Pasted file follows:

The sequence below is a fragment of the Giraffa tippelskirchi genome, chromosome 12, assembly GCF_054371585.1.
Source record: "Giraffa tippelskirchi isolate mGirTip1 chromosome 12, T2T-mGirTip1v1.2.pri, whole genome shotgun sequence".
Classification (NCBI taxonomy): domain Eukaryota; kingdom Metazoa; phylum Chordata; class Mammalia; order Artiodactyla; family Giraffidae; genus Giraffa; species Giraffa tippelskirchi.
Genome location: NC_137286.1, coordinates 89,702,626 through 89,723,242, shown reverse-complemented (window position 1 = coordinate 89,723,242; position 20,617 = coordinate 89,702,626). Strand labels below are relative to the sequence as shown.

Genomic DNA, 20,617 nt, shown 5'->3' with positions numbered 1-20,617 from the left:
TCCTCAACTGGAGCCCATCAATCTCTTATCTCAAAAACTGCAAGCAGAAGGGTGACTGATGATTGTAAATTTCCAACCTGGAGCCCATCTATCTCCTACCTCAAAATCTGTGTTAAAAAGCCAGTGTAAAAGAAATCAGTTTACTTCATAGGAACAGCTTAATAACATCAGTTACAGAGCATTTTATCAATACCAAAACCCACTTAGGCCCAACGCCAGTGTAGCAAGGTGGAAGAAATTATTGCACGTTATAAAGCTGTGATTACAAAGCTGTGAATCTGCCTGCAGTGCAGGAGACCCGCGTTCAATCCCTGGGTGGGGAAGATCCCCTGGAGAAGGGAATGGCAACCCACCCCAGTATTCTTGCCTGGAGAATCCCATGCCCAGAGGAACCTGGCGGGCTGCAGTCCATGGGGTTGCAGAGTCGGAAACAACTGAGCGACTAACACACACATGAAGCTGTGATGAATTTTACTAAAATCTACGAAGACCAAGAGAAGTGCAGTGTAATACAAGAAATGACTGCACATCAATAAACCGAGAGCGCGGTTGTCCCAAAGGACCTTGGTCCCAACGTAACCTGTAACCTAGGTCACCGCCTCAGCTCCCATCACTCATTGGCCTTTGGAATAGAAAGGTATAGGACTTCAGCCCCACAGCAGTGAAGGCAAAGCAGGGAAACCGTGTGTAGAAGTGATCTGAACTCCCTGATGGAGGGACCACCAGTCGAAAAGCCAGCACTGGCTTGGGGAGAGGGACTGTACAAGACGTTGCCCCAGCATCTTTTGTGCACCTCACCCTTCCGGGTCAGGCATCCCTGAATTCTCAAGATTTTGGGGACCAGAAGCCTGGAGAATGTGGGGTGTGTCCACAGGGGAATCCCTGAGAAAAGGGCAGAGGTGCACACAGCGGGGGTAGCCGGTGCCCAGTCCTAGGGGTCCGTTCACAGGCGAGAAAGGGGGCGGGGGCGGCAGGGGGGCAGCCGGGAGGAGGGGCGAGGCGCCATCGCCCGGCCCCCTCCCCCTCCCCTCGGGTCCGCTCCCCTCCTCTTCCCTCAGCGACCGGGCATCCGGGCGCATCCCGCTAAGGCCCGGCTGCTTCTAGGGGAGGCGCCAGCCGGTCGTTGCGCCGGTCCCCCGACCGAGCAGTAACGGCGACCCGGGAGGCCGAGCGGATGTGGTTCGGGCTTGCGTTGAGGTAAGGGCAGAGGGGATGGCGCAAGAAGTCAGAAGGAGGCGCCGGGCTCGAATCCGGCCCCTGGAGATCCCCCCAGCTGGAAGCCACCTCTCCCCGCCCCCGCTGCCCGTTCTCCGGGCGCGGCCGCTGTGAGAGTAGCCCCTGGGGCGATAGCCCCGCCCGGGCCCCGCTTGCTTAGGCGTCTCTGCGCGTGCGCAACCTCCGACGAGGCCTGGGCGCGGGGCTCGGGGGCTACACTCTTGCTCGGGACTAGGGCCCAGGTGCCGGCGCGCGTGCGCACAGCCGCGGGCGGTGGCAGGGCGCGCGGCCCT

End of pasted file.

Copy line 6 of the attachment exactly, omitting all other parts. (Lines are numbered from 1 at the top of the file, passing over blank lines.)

TCCTCAACTGGAGCCCATCAATCTCTTATCTCAAAAACTGCAAGCAGAAGGGTGACTGATGATTGTAAATTTCCAACCTGGAGCCCATCTATCTCCTACCTCAAAATCTGTGTTAAAAAGCCAGTGTAAAAGAAATCAGTTTACTTCATAGGAACAGCTTAATAACATCAGTTACAGAGCATTTTATCAATACCAAAACCCACTTAGGCCCAACGCCAGTGTAGCAAGGTGGAAGAAATTATTGCACGTTATAAAGCTGTGATTACAAAGCTGTGAATCTGCCTGCAGTGCAGGAGACCCGCGTTCAATCCCTGGGTGGGGAAGATCCCCTGGAGAAGGGAATGGCAACCCACCCCAGTATTCTTGCCTGGAGAATCCCATGCCCAGAGGAACCTGGCGGGCTGCAGTCCATGGGGTTGCAGAGTCGGAAACAACTGAGCGACTAACACACACATGAAGCTGTGATGAATTTTACTAAAATCTACGAAGACCAAGAGAAGTGCAGTGTAATACAAGAAATGACTGCACATCAATAAACCGAGAGCGCGGTTGTCCCAAAGGACCTTGGTCCCAACGTAACCTGTAACCTAGGTCACCGCCTCAGCTCCCATCACTCATTGGCCTTTGGAATAGAAAGGTATAGGACTTCAGCCCCACAGCAGTGAAGGCAAAGCAGGGAAACCGTGTGTAGAAGTGATCTGAACTCCCTGATGGAGGGACCACCAGTCGAAAAGCCAGCACTGGCTTGGGGAGAGGGACTGTACAAGACGTTGCCCCAGCATCTTTTGTGCACCTCACCCTTCCGGGTCAGGCATCCCTGAATTCTCAAGATTTTGGGGACCAGAAGCCTGGAGAATGTGGGGTGTGTCCACAGGGGAATCCCTGAGAAAAGGGCAGAGGTGCACACAGCGGGGGTAGCCGGTGCCCAGTCCTAGGGGTCCGTTCACAGGCGAGAAAGGGGGCGGGGGCGGCAGGGGGGCAGCCGGGAGGAGGGGCGAGGCGCCATCGCCCGGCCCCCTCCCCCTCCCCTCGGGTCCGCTCCCCTCCTCTTCCCTCAGCGACCGGGCATCCGGGCGCATCCCGCTAAGGCCCGGCTGCTTCTAGGGGAGGCGCCAGCCGGTCGTTGCGCCGGTCCCCCGACCGAGCAGTAACGGCGACCCGGGAGGCCGAGCGGATGTGGTTCGGGCTTGCGTTGAGGTAAGGGCAGAGGGGATGGCGCAAGAAGTCAGAAGGAGGCGCCGGGCTCGAATCCGGCCCCTGGAGATCCCCCCAGCTGGAAGCCACCTCTCCCCGCCCCCGCTGCCCGTTCTCCGGGCGCGGCCGCTGTGAGAGTAGCCCCTGGGGCGATAGCCCCGCCCGGGCCCCGCTTGCTTAGGCGTCTCTGCGCGTGCGCAACCTCCGACGAGGCCTGGGCGCGGGGCTCGGGGGCTACACTCTTGCTCGGGACTAGGGCCCAGGTGCCGGCGCGCGTGCGCACAGCCGCGGGCGGTGGCAGGGCGCGCGGCCCT